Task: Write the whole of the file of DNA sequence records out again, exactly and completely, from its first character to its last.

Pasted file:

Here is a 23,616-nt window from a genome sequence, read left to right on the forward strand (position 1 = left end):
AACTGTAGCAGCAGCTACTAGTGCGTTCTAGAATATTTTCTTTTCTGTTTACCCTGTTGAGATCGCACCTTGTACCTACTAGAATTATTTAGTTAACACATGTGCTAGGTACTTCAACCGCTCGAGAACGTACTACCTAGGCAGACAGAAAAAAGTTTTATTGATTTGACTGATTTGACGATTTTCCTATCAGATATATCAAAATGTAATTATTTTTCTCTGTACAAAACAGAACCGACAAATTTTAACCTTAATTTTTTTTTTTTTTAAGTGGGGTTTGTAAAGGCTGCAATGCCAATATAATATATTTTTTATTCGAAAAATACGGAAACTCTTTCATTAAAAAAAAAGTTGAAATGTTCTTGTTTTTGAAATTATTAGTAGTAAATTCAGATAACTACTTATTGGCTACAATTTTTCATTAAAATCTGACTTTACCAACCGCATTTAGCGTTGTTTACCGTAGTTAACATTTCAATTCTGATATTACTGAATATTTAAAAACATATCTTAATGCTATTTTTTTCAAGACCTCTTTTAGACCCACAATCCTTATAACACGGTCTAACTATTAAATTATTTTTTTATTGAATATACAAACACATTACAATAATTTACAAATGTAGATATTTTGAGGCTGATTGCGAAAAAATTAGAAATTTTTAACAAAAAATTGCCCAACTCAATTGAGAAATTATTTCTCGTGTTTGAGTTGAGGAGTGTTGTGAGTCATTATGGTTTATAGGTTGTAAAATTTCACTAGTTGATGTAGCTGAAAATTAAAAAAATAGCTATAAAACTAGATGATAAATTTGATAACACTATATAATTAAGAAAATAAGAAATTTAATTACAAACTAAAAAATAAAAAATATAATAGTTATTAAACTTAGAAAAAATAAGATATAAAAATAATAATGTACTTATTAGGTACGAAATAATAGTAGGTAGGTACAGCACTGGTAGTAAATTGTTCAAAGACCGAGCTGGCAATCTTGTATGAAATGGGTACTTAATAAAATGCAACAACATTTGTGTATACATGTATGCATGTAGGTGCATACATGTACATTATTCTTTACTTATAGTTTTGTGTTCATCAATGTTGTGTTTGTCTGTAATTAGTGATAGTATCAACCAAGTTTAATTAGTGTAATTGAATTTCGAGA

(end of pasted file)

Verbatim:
Here is a 23,616-nt window from a genome sequence, read left to right on the forward strand (position 1 = left end):
AACTGTAGCAGCAGCTACTAGTGCGTTCTAGAATATTTTCTTTTCTGTTTACCCTGTTGAGATCGCACCTTGTACCTACTAGAATTATTTAGTTAACACATGTGCTAGGTACTTCAACCGCTCGAGAACGTACTACCTAGGCAGACAGAAAAAAGTTTTATTGATTTGACTGATTTGACGATTTTCCTATCAGATATATCAAAATGTAATTATTTTTCTCTGTACAAAACAGAACCGACAAATTTTAACCTTAATTTTTTTTTTTTTTAAGTGGGGTTTGTAAAGGCTGCAATGCCAATATAATATATTTTTTATTCGAAAAATACGGAAACTCTTTCATTAAAAAAAAAGTTGAAATGTTCTTGTTTTTGAAATTATTAGTAGTAAATTCAGATAACTACTTATTGGCTACAATTTTTCATTAAAATCTGACTTTACCAACCGCATTTAGCGTTGTTTACCGTAGTTAACATTTCAATTCTGATATTACTGAATATTTAAAAACATATCTTAATGCTATTTTTTTCAAGACCTCTTTTAGACCCACAATCCTTATAACACGGTCTAACTATTAAATTATTTTTTTATTGAATATACAAACACATTACAATAATTTACAAATGTAGATATTTTGAGGCTGATTGCGAAAAAATTAGAAATTTTTAACAAAAAATTGCCCAACTCAATTGAGAAATTATTTCTCGTGTTTGAGTTGAGGAGTGTTGTGAGTCATTATGGTTTATAGGTTGTAAAATTTCACTAGTTGATGTAGCTGAAAATTAAAAAAATAGCTATAAAACTAGATGATAAATTTGATAACACTATATAATTAAGAAAATAAGAAATTTAATTACAAACTAAAAAATAAAAAATATAATAGTTATTAAACTTAGAAAAAATAAGATATAAAAATAATAATGTACTTATTAGGTACGAAATAATAGTAGGTAGGTACAGCACTGGTAGTAAATTGTTCAAAGACCGAGCTGGCAATCTTGTATGAAATGGGTACTTAATAAAATGCAACAACATTTGTGTATACATGTATGCATGTAGGTGCATACATGTACATTATTCTTTACTTATAGTTTTGTGTTCATCAATGTTGTGTTTGTCTGTAATTAGTGATAGTATCAACCAAGTTTAATTAGTGTAATTGAATTTCGAGA